It makes absolutely NO sense. But that’s how it works.

    Authors have absolutely NO protection in a bankruptcy case. That is what is so disturbing. The rights to this author’s book will be stuck for months and months (or even maybe a year or more) before the court either sells those rights to someone else, or releases the author’s rights to him once they find out there is no buyer for those rights.

  8. Anonymous said:

    I think the Econ downturn means publishers will want more polished material. I edit most of my stories about twice each year. I took out 2 years to write screenplays for every one, and this taught me a great deal about being thorough. My guru in this regard is Linda Seger, THE Hollywood script consultant. Her attitudes might help any writer.
    She writes books like “How to Make A good Screenplay Great!” I watch movies much differently now. Structure is everything. It’s rare to find anyone who will pay millions of dollars to make a movie if the screenplay itself is not clear, detailed and vivid. These days, I’m editing my books as if I had to convince someone to make a movie out of each story I am a real scientist, and we have to be imaginative to get grant money too.
    The next few months will obviously be hard on new authors. Study and learn from your best stories and scenes. Try to understand your voice better and continue to polish and edit.
    Scientifically, all huge market downturns are preceded by times of great overconfidence. Right before the crash of 1929, President Hoover promised voters “Two cars in every garage!” We had just learned to mass produce the auto a little more than a decade earlier.
    Newspapers collaborated. They spread the good news. Headlines in ’29 screamed, “Everyone is Rich!”
    Facts prevalent today show Wall Street printed too many stock shares. Daily trading volume is 200-600 times that traded about 3-4 decades ago. With the exception of prosecutable flimflam CEOs, the bad news is your salary hasn’t increased that much. Added cash in circulation has lagged too. The printers of share certificates though were overconfident.
    Keep writing. Best of luck to you.
    WilliamEpic (“Eppik”, online)

  9. Anonymous said:

    WilliamEpic correction: (“Eppik”, online)should read (LiveJournal dot com, then search for Eppik.) Otherwise, it’s random Google nonsense. Things change so fast these days!

  10. Courtney Milan said:

    “The judge would use that as a asset and sell it to pay off debt…some of that debt being the very person they bought the asset from!”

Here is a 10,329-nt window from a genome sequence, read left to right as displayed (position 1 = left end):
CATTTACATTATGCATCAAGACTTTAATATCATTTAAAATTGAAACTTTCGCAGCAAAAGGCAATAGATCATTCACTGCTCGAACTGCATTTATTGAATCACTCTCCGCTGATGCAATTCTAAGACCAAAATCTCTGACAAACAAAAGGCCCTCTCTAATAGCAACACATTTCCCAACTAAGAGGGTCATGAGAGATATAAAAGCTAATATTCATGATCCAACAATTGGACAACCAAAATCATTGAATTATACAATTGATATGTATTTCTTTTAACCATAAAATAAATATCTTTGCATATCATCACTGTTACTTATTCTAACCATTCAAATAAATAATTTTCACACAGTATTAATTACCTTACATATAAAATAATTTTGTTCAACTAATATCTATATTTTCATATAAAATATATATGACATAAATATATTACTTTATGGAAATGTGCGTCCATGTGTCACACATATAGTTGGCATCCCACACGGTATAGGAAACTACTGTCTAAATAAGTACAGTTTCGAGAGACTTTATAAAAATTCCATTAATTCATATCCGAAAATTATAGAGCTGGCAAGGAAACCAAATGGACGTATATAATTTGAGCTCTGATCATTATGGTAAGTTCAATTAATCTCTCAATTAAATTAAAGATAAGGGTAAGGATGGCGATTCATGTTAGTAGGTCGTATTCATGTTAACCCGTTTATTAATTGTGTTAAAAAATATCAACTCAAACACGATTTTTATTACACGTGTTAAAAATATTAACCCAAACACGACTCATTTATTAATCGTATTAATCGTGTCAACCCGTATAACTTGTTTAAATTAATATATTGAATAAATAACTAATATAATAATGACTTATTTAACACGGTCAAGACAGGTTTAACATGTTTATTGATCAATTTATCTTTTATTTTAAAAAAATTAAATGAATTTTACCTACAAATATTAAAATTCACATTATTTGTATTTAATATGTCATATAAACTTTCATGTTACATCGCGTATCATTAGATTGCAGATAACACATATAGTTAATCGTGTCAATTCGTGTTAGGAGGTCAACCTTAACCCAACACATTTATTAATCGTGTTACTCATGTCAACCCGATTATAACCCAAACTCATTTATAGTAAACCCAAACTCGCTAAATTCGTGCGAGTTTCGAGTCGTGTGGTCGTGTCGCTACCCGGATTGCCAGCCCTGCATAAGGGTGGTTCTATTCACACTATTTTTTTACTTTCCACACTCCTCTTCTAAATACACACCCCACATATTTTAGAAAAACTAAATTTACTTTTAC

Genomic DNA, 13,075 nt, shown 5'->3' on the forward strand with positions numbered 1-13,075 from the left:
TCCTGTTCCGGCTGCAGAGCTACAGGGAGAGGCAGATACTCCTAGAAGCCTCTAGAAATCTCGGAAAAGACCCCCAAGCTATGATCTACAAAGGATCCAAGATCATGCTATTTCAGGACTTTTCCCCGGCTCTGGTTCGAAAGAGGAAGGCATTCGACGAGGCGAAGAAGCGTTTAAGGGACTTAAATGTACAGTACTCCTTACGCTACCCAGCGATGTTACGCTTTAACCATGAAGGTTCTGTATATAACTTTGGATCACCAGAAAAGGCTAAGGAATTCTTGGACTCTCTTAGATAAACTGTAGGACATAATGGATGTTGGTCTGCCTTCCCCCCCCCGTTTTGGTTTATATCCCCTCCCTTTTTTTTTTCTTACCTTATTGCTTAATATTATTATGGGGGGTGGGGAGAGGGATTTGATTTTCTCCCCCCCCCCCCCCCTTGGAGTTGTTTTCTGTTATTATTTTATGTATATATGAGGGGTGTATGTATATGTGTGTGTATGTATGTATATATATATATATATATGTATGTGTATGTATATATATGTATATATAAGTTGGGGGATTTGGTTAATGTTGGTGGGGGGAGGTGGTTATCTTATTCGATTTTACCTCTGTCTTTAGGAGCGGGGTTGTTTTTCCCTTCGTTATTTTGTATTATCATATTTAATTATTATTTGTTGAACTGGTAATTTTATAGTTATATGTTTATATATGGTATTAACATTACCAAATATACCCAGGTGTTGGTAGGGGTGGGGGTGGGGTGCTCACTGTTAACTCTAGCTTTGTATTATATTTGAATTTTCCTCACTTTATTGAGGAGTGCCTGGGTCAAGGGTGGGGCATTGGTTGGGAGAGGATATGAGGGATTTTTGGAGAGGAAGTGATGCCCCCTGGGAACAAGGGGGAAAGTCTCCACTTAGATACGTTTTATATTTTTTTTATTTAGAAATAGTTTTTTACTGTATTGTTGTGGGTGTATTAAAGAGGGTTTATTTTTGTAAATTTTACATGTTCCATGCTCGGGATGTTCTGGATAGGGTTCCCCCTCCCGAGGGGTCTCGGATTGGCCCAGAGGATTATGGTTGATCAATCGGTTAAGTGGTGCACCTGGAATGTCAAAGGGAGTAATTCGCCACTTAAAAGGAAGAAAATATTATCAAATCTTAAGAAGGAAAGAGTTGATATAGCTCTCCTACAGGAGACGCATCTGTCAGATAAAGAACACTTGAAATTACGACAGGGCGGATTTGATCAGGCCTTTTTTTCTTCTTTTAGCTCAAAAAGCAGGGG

It’s true that an author is nothing other than a creditor in a bankruptcy proceeding. It doesn’t mean that it doesn’t make sense.

    A company has $1000 of assets and $10000 of debt, and a bankruptcy court decides to apportion the assets out as 10% of all debt to the creditors. So yes, that means you have to sell off the assets, including assets that belong to the person who has been credited. And it’s not like there’s “no” reason–the reason is that everyone is going to get shafted, so you try to shaft people in a fairly equitable fashion. Bankruptcy rules actually make a lot of sense. They just don’t make a lot of people happy.

    All that being said, there is a reason to get an ipso facto clause even if it’s unenforceable. Imagine that you have a bankruptcy court, and it’s going to give people a percentage of what they’re owed.

    Sans ipso facto clause, you can argue that you’re owed the royalties that you’ve collected thus far. With it, you may be able to argue that you’re owed royalties plus the value of the remaining rights. You may not get your rights back, but you could get your percentage of a larger pot.

    It might not work out like that, but a chance is better than not having anything at all.

  11. Ghost Girl said:

    I’m so glad you posted this, because last week I was actually wondering about it. With all the financial chaos of the last few weeks, the question of “what if” has grown even larger in the back of my brain. Now I know what to look for. Thanks!

  12. Anonymous said:

    i read somewhere on another blog about an author who’s publisher went belly up after they bought the rights but before the book mde it into print and the author found themserlves in a situation where they never got to see their book in print, and they never got to shop it elsewhere because of something complicated with rights ownership.

    as someone above said rights are assets. and are usually treated as such.

  13. Anonymous said:

    How would a bankruptcy court assess the value of a title in the scenario Anon 6:09 cited above? I mean, no book (yet) equals no royalties. Only individual getting shafted here, as I can see, is the author who can’t sell the work anywhere else.

  14. Twill said:

    Bankruptcy courts are courts of equity rather than courts of law. In essence, the judge doesn’t have to follow the exact laws, but is supposed to determine what feels “equitable” as a distribution of the assets to the creditors.

    Now, when an author license the right to publish a book to a publisher, that right becomes part of the publisher’s assets. By contract law, only the written contracted rights should be assets owned by the publisher. Unfortunately, the judge *can* override contract law and decide that, for reasons of equity to the group of creditors, the asset (publication rights) can/shall be retained for longer than the original term.

    It’s like leasing some manufacturing equipment to a company and having the bankruptcy judge determine that, since the equipment is needed for the business to continue, it must stay on the factory floor even if they are not making payments.

    It’s not fun for the company doing the leasing, but it’s the way bankrupcy works